* Weak China data offsets Friday's upbeat U.S. jobs report
* Ukraine unnerves markets, seen continuing as major factor
* Copper and oil hit by China, U.S. jobs data knocks gold
By Marc Jones
LONDON, March 10 World stocks edged off a
six-year peak and commodities from copper to crude oil tumbled
on Monday as surprisingly weak Chinese trade data rattled
investors already on edge over the crisis in Ukraine.
Despite weakness in Asian markets, a sense of relief in
Europe that tensions between Russia and the West over Crimea had
not escalated buoyed shares in early trading, though there was
no escape from the undercurrent of unease.
European shares faded through the morning and were
back in the red as U.S. trading loomed, and the continued
weakness in the DAX and big German firms that sell to
Russia offset gains by Portuguese, Italian and Spanish stocks.
Merger activity in France helped the CAC 40, but
mining firms sensitive to China's ferocious appetite for raw
materials weighed on London's FTSE 100 as commodities
and related currencies lost altitude.
"People sold on Friday on fear of an escalation in Crimea,
but things seem to have stabilised now so it's tempting to buy
the dip," said David Thebault, head of quantitative sales
trading at Global Equities in Paris.
China's exports unexpectedly tumbled 18 percent year-on-year
in February, swinging the trade balance into deficit and adding
to fears of a slowdown in the world's No. 2 economy.
It put an immediate dampener on risk sentiment, which had
been boosted briefly by Friday's stronger-than-expected U.S.
non-farm payrolls report.
China's CSI300 share index plunged 3.3 percent to
its lowest in nearly nine months, copper - of which China is the
biggest consumer - hit an eight-month low, while the
commodity-sensitive Australian and Canadian dollars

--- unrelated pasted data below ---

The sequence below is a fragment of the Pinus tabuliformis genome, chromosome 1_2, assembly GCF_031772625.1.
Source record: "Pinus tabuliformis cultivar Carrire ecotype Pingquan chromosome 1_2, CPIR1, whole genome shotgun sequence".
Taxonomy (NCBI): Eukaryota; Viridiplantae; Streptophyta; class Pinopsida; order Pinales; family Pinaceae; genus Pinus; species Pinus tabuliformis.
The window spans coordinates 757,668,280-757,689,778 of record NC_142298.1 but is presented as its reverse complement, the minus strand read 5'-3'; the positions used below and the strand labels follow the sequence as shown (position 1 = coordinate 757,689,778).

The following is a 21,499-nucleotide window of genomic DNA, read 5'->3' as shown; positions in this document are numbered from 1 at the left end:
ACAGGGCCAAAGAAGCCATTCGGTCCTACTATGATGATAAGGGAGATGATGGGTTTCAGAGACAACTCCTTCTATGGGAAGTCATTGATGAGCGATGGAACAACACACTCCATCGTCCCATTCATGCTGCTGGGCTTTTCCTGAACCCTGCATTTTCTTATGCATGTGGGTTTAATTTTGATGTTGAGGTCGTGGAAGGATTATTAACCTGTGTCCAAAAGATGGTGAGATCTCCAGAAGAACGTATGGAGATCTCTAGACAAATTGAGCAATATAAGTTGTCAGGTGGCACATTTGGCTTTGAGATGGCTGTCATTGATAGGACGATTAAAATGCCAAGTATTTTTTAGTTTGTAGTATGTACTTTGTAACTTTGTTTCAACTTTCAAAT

For emerging markets Chinese gloom added more strain,
compounding worries over the U.S. turning off the taps on the
cheap money that has been flowing to them.
Emerging stocks fell 1 percent and MSCI's broadest
index of Asia-Pacific shares outside Japan
posted its biggest fall in more than a month as it lost 1.4
percent. Tokyo's Nikkei shed 1 percent as Japanese GDP
figures also disappointed.
Wall Street was expected to dip about 0.2 percent when
trading resumes. The S&P 500 hit its latest all-time high
on Friday, underscoring how recent market jitters have driven
investors back into more predictable economies.
Part of the attraction is that central banks such as the
Federal Reserve, European Central Bank (ECB) and Bank of England
have promised to keep interest rates down for as long as they
There was a shot across the bows for that tactic over the
weekend, however, from the central bank of central banks, the
Bank of International Settlements, warning it raised "the risk
of an unhealthy accumulation of financial imbalances".
China's export woes also cast a cloud over currency markets.
The yuan fell as much as 0.5 percent and Chinese
short-term rates dropped after another low daily yuan rate from
China's central bank added to speculation Beijing is quietly
easing monetary policy to buttress wobbly growth.
The Australian and Canadian dollars, which are highly
sensitive to China's fortunes, lost as much as half a percent,
while the dollar and Russia's rouble were both
steady amid the lull in Ukraine.
The euro was steady at $1.3882 after hitting a 2-1/2
year high peak on Friday. Rate cut bets have been significantly
scaled back since the ECB suggested last week that the euro zone
recovery was on track.
Focus was turning to a meeting of euro zone finance
ministers on Tuesday in Brussels over plans to wind down
troubled banks. It will comes alongside more details on the
ECB's stress tests of the banking sector.
Gold edged lower for a second straight session after
the strong U.S. jobs data on Friday eased fears of an economic
slowdown and dimmed the metal's safe-haven appeal.
However, the crisis in Ukraine was likely to remain a
crucial factor. Data from the Commodity Futures Trading showed
that hedge funds and money managers raised their bullish bets in
gold futures and options for a fourth consecutive week to their
highest in more than a year.
The Chinese data helped send Brent and U.S. crude oil
down 84 cents and $1.25 to $108.15 and $101.31 a
barrel respectively, ending two straight days of gains.
The biggest blow came in copper, however, as it hit an
eight-month low of $6,608 a tonne and Shanghai contracts dropped
by the 5 percent daily limit. As well as the weak export data,
there were also fears about copper finance deals after China's
first domestic bond default last week.
"Clearly there's an unwind of positioning in the credit
markets in China, and as a result of that, copper which was
being held as collateral against that credit is no longer
required," Guy Wolf, global head of market analytics at Marex